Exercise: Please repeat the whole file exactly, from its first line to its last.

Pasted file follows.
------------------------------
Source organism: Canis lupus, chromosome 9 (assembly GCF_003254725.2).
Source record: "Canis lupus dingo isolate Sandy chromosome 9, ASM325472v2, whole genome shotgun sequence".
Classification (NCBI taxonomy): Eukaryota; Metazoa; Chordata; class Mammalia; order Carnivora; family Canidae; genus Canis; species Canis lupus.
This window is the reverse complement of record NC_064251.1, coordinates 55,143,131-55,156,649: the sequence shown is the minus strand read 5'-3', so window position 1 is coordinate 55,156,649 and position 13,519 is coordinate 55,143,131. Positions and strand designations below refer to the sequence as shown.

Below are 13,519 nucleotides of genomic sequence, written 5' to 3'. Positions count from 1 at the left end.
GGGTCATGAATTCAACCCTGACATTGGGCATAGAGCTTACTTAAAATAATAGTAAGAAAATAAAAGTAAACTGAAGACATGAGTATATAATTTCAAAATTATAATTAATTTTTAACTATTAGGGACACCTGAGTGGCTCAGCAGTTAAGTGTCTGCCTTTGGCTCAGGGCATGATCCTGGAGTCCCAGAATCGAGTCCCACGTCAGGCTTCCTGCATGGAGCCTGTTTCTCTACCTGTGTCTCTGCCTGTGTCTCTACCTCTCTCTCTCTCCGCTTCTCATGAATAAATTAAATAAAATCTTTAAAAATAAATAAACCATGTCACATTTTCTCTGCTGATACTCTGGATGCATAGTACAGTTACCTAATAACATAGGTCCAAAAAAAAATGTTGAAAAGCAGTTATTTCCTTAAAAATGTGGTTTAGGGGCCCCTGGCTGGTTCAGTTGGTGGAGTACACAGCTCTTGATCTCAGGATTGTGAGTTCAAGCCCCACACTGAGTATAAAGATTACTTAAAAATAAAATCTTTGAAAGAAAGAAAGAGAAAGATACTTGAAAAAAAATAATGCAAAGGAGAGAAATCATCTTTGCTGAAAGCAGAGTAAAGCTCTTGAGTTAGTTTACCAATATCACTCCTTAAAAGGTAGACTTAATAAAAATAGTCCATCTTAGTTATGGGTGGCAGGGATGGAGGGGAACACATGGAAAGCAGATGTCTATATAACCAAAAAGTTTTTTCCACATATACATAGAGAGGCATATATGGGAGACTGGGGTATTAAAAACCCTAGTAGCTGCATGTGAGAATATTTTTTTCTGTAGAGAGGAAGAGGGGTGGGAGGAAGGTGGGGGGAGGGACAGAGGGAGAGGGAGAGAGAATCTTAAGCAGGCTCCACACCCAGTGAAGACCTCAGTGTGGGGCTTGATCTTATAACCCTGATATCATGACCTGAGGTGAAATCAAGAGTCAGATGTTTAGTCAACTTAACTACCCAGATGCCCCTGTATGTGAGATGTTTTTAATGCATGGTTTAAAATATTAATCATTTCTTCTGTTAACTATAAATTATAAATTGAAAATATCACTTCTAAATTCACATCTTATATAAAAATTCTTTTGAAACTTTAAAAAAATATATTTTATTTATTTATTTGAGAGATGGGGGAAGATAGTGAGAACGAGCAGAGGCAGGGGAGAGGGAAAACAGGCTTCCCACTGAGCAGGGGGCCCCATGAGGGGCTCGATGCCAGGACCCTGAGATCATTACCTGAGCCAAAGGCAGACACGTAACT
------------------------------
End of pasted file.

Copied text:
Source organism: Canis lupus, chromosome 9 (assembly GCF_003254725.2).
Source record: "Canis lupus dingo isolate Sandy chromosome 9, ASM325472v2, whole genome shotgun sequence".
Classification (NCBI taxonomy): Eukaryota; Metazoa; Chordata; class Mammalia; order Carnivora; family Canidae; genus Canis; species Canis lupus.
This window is the reverse complement of record NC_064251.1, coordinates 55,143,131-55,156,649: the sequence shown is the minus strand read 5'-3', so window position 1 is coordinate 55,156,649 and position 13,519 is coordinate 55,143,131. Positions and strand designations below refer to the sequence as shown.

Below are 13,519 nucleotides of genomic sequence, written 5' to 3'. Positions count from 1 at the left end.
GGGTCATGAATTCAACCCTGACATTGGGCATAGAGCTTACTTAAAATAATAGTAAGAAAATAAAAGTAAACTGAAGACATGAGTATATAATTTCAAAATTATAATTAATTTTTAACTATTAGGGACACCTGAGTGGCTCAGCAGTTAAGTGTCTGCCTTTGGCTCAGGGCATGATCCTGGAGTCCCAGAATCGAGTCCCACGTCAGGCTTCCTGCATGGAGCCTGTTTCTCTACCTGTGTCTCTGCCTGTGTCTCTACCTCTCTCTCTCTCCGCTTCTCATGAATAAATTAAATAAAATCTTTAAAAATAAATAAACCATGTCACATTTTCTCTGCTGATACTCTGGATGCATAGTACAGTTACCTAATAACATAGGTCCAAAAAAAAATGTTGAAAAGCAGTTATTTCCTTAAAAATGTGGTTTAGGGGCCCCTGGCTGGTTCAGTTGGTGGAGTACACAGCTCTTGATCTCAGGATTGTGAGTTCAAGCCCCACACTGAGTATAAAGATTACTTAAAAATAAAATCTTTGAAAGAAAGAAAGAGAAAGATACTTGAAAAAAAATAATGCAAAGGAGAGAAATCATCTTTGCTGAAAGCAGAGTAAAGCTCTTGAGTTAGTTTACCAATATCACTCCTTAAAAGGTAGACTTAATAAAAATAGTCCATCTTAGTTATGGGTGGCAGGGATGGAGGGGAACACATGGAAAGCAGATGTCTATATAACCAAAAAGTTTTTTCCACATATACATAGAGAGGCATATATGGGAGACTGGGGTATTAAAAACCCTAGTAGCTGCATGTGAGAATATTTTTTTCTGTAGAGAGGAAGAGGGGTGGGAGGAAGGTGGGGGGAGGGACAGAGGGAGAGGGAGAGAGAATCTTAAGCAGGCTCCACACCCAGTGAAGACCTCAGTGTGGGGCTTGATCTTATAACCCTGATATCATGACCTGAGGTGAAATCAAGAGTCAGATGTTTAGTCAACTTAACTACCCAGATGCCCCTGTATGTGAGATGTTTTTAATGCATGGTTTAAAATATTAATCATTTCTTCTGTTAACTATAAATTATAAATTGAAAATATCACTTCTAAATTCACATCTTATATAAAAATTCTTTTGAAACTTTAAAAAAATATATTTTATTTATTTATTTGAGAGATGGGGGAAGATAGTGAGAACGAGCAGAGGCAGGGGAGAGGGAAAACAGGCTTCCCACTGAGCAGGGGGCCCCATGAGGGGCTCGATGCCAGGACCCTGAGATCATTACCTGAGCCAAAGGCAGACACGTAACT